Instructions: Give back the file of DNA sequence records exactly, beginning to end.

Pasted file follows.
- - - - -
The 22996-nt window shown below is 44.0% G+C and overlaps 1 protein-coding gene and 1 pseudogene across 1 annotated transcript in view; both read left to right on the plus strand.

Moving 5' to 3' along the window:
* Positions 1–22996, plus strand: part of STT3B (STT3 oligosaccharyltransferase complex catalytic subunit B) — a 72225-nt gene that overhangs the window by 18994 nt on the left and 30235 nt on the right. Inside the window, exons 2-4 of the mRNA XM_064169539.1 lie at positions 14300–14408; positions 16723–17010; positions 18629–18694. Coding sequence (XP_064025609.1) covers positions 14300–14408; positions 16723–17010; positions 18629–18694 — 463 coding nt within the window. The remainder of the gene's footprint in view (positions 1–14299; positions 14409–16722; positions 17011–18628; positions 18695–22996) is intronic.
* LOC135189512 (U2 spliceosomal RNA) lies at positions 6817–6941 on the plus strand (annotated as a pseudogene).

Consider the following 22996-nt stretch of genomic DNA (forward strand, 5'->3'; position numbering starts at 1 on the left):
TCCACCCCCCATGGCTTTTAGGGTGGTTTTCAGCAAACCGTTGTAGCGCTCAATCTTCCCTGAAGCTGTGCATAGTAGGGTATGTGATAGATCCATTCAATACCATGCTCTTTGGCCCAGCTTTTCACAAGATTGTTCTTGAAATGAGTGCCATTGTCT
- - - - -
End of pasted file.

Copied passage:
The 22996-nt window shown below is 44.0% G+C and overlaps 1 protein-coding gene and 1 pseudogene across 1 annotated transcript in view; both read left to right on the plus strand.

Moving 5' to 3' along the window:
* Positions 1–22996, plus strand: part of STT3B (STT3 oligosaccharyltransferase complex catalytic subunit B) — a 72225-nt gene that overhangs the window by 18994 nt on the left and 30235 nt on the right. Inside the window, exons 2-4 of the mRNA XM_064169539.1 lie at positions 14300–14408; positions 16723–17010; positions 18629–18694. Coding sequence (XP_064025609.1) covers positions 14300–14408; positions 16723–17010; positions 18629–18694 — 463 coding nt within the window. The remainder of the gene's footprint in view (positions 1–14299; positions 14409–16722; positions 17011–18628; positions 18695–22996) is intronic.
* LOC135189512 (U2 spliceosomal RNA) lies at positions 6817–6941 on the plus strand (annotated as a pseudogene).

Consider the following 22996-nt stretch of genomic DNA (forward strand, 5'->3'; position numbering starts at 1 on the left):
TCCACCCCCCATGGCTTTTAGGGTGGTTTTCAGCAAACCGTTGTAGCGCTCAATCTTCCCTGAAGCTGTGCATAGTAGGGTATGTGATAGATCCATTCAATACCATGCTCTTTGGCCCAGCTTTTCACAAGATTGTTCTTGAAATGAGTGCCATTGTCT